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LINCOLN-MALOOLY Feb-12-2009 (780 words) With photos. xxxn

Delaware bishop says beatitudes give 'a window' on Lincoln presidency

By Catholic News Service

WILMINGTON, Del. (CNS) -- The presidency of Abraham Lincoln can be placed in the context of the Eight Beatitudes, according to Bishop W. Francis Malooly of Wilmington.

"The beatitudes ... give us a window on Lincoln because they were expressed in so many ways in his life," Bishop Malooly said in a pastoral letter published in The Dialog, Wilmington's diocesan newspaper, on Feb. 12, the 200th anniversary of Lincoln's birth.

Lincoln's presidency was forged by his living the first two beatitudes, "Blessed are the poor in spirit, for theirs is the kingdom of heaven" and "Blessed are the pure in heart, for they shall see God."

"When asked by his campaign biographer in the 1860 election to describe his early life, Lincoln replied that it could be found in a single sentence from Thomas Gray's poetry: 'The short and simple annals of the poor,'" Bishop Malooly said.

"Lincoln's experience of poverty as well as the loss of his mother and sister while he was young forged wellsprings of strength and compassion that would be vital to his presidency," he continued. "His simplicity, generous intentions and focus on the common good often helped him to discern effectively what was needed in a given crisis or historical crossroads."

The deaths of his mother and sister -- and that of young son Willie while Lincoln was in the White House -- made Lincoln a living example of the beatitude "Blessed are those who mourn, for they shall be comforted," Bishop Malooly said.

"Somehow the memory of President Lincoln's countenance showing us both his goodness, his strength and his sadness moves us, strengthens us and inspires us right in the midst of our ongoing grief to serve those around us beset by similar tragedies," he said.

What Bishop Malooly called "the power of Lincoln's gentleness, kindness and innate understanding of people" is embodied in these beatitudes: "Blessed are the meek, for they shall inherit the earth"; "Blessed are the merciful, for they shall obtain mercy"; and "Blessed are the peacemakers, for they shall be called sons of God."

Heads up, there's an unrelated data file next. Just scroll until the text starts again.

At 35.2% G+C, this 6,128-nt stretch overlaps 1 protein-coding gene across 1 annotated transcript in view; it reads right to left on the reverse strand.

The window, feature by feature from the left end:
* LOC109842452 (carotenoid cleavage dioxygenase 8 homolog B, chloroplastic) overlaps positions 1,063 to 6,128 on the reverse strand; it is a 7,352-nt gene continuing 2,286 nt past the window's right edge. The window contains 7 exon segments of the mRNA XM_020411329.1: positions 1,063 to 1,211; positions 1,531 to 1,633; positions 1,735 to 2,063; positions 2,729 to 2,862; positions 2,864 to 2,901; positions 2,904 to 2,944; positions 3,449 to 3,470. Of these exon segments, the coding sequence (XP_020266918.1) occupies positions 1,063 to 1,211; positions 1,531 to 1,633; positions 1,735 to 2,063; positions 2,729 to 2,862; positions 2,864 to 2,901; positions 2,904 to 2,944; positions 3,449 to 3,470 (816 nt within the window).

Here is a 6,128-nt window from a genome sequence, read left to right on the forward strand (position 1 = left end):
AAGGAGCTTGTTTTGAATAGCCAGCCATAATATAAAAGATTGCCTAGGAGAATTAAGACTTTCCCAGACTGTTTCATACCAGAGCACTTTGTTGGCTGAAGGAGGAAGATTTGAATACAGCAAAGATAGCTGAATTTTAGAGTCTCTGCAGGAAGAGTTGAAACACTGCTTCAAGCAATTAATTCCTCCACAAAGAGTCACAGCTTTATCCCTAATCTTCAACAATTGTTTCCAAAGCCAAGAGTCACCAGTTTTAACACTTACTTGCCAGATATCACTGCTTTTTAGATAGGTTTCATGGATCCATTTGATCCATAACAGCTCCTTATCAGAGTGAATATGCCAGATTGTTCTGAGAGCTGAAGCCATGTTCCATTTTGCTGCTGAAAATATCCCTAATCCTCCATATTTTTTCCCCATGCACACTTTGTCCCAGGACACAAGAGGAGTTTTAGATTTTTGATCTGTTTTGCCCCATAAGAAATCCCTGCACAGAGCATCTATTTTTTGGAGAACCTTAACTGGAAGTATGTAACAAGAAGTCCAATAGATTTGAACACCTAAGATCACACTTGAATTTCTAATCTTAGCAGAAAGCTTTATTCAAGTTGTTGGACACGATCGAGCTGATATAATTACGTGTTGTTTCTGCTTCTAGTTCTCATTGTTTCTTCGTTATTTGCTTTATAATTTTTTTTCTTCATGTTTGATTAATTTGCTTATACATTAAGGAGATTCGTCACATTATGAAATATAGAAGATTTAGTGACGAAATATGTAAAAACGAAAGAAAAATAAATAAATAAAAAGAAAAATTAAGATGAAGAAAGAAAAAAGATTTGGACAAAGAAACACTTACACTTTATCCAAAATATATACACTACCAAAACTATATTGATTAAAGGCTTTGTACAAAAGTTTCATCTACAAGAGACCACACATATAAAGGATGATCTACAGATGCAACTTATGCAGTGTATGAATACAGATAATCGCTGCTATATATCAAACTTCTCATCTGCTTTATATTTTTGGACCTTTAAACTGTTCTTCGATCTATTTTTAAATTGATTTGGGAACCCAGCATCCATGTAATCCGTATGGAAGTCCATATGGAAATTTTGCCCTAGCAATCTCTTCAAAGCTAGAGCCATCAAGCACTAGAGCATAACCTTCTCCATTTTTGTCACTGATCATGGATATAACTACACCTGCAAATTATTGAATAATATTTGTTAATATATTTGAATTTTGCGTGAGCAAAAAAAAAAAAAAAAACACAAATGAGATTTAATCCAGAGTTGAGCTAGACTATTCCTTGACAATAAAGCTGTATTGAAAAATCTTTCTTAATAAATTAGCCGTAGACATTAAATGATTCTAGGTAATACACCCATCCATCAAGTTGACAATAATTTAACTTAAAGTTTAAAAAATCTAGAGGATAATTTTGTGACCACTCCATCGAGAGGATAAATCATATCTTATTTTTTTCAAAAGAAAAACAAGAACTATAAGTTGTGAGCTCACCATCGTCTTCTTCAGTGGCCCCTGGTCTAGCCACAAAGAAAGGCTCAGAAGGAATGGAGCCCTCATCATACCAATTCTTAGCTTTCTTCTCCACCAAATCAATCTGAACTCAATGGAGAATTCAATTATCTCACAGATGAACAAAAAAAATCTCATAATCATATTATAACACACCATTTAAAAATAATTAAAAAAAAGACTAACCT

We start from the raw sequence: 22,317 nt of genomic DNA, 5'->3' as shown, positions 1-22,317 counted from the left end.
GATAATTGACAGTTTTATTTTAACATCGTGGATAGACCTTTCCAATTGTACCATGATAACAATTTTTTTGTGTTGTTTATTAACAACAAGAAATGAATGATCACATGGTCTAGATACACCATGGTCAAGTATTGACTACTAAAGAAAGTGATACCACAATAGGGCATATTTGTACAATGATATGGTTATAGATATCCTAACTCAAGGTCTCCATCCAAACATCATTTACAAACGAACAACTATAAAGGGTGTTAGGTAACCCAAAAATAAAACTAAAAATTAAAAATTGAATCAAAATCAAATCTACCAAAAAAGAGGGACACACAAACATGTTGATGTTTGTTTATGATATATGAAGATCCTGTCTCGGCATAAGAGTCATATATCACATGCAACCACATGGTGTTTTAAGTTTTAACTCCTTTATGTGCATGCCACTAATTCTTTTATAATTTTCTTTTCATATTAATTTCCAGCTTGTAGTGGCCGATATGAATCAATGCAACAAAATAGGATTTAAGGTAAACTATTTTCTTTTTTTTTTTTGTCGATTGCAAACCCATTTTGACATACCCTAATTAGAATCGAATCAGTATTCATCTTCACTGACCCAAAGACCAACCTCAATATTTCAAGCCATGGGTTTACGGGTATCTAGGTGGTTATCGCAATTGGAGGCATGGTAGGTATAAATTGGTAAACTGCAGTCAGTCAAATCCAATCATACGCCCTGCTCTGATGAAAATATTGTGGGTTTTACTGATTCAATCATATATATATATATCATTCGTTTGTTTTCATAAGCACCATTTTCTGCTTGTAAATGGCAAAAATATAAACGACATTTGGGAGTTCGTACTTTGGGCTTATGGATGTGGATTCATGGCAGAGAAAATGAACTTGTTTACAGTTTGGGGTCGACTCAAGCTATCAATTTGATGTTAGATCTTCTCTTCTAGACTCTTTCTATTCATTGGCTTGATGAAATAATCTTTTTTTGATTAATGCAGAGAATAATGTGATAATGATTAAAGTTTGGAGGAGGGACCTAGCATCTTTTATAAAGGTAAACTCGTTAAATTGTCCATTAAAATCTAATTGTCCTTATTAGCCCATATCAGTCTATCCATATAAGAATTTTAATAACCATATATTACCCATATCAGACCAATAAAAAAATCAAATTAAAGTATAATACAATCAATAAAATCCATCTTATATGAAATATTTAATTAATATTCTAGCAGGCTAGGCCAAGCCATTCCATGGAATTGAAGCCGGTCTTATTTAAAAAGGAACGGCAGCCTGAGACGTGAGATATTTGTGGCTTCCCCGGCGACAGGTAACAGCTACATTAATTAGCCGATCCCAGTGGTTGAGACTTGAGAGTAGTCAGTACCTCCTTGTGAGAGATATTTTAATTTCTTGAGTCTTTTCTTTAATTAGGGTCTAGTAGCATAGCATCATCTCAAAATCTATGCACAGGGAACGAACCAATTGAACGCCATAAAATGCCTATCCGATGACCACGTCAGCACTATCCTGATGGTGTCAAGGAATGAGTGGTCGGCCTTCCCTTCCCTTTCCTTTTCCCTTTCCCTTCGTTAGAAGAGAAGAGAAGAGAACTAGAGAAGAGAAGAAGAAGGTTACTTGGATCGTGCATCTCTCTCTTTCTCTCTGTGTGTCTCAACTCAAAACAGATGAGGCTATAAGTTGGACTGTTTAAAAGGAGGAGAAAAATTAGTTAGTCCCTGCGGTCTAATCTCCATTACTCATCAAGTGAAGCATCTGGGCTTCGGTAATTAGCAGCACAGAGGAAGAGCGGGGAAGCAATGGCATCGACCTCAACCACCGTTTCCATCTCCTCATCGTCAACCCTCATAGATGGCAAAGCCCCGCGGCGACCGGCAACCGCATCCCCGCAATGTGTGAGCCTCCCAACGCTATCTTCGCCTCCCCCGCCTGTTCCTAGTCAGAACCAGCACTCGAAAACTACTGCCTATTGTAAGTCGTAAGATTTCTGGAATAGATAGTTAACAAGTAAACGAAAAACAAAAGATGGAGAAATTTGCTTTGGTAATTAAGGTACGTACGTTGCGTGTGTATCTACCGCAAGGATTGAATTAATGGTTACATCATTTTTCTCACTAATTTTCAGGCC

"Although Lincoln presided over a bloody Civil War, he insisted at its conclusion that the next step was reconciliation and not punishment or triumphalism," he said.

"One of his well-known gestures of reconciliation and mercy which signaled what would have been his approach to Reconstruction was his instruction, upon hearing the news of Gen. (Robert E.) Lee's surrender to Gen. (Ulysses S.) Grant at Appomattox Court House, that the Union band play 'Dixie,'" the bishop said.

"We, like Lincoln, are called to be instruments of the mercy of Christ's heart and in moments of conflict in our lives to inspire people to follow paths of forgiveness and peace," he said.

Lincoln's friendship with black abolitionist Frederick Douglass, according to Bishop Malooly, is highlighted in the beatitudes "Blessed are those who hunger and thirst for righteousness, for they shall be satisfied" and "Blessed are those who are persecuted for righteousness sake, for theirs is the kingdom of heaven."

"I cannot help but think of the story of the White House reception the night after Lincoln's celebrated second inaugural address," the bishop said.

"Frederick Douglass arrives and is barred by Union soldiers from entering the reception. He is certain that the president wants him to enter and eventually he is ushered in through the crowd," the bishop wrote. "Lincoln sees him and moves toward him beaming with affection and respect, eager to discuss Douglass' evaluation of his second inaugural address."

Bishop Malooly added, "America has not completed its journey of providing justice to African-Americans, but it was Abraham Lincoln who ensured that the journey would at least begin."

Because Lincoln was "pilloried ... ridiculed and caricatured" during his presidency, Bishop Malooly said, he knew well the beatitude "Blessed are you when men revile you and persecute you and utter all kind of evil against you falsely on my account. Rejoice and be glad, for your reward is great in heaven."

"Lincoln resisted the temptation to respond in kind. He knew the practical wisdom of returning good for evil. Nowhere was his generosity of spirit more in evidence than in the way he treated his adversaries," he added.

"It was Lincoln who, when accused of not being aggressive enough in the destruction of his enemies, said sagely, 'Am I not destroying my enemy when I make him my friend?' Lincoln's eloquence in both the written and spoken word, his moral force, political courage and direct action were critical to the dismantling of the institution of slavery. And he paid the price," Bishop Malooly said.


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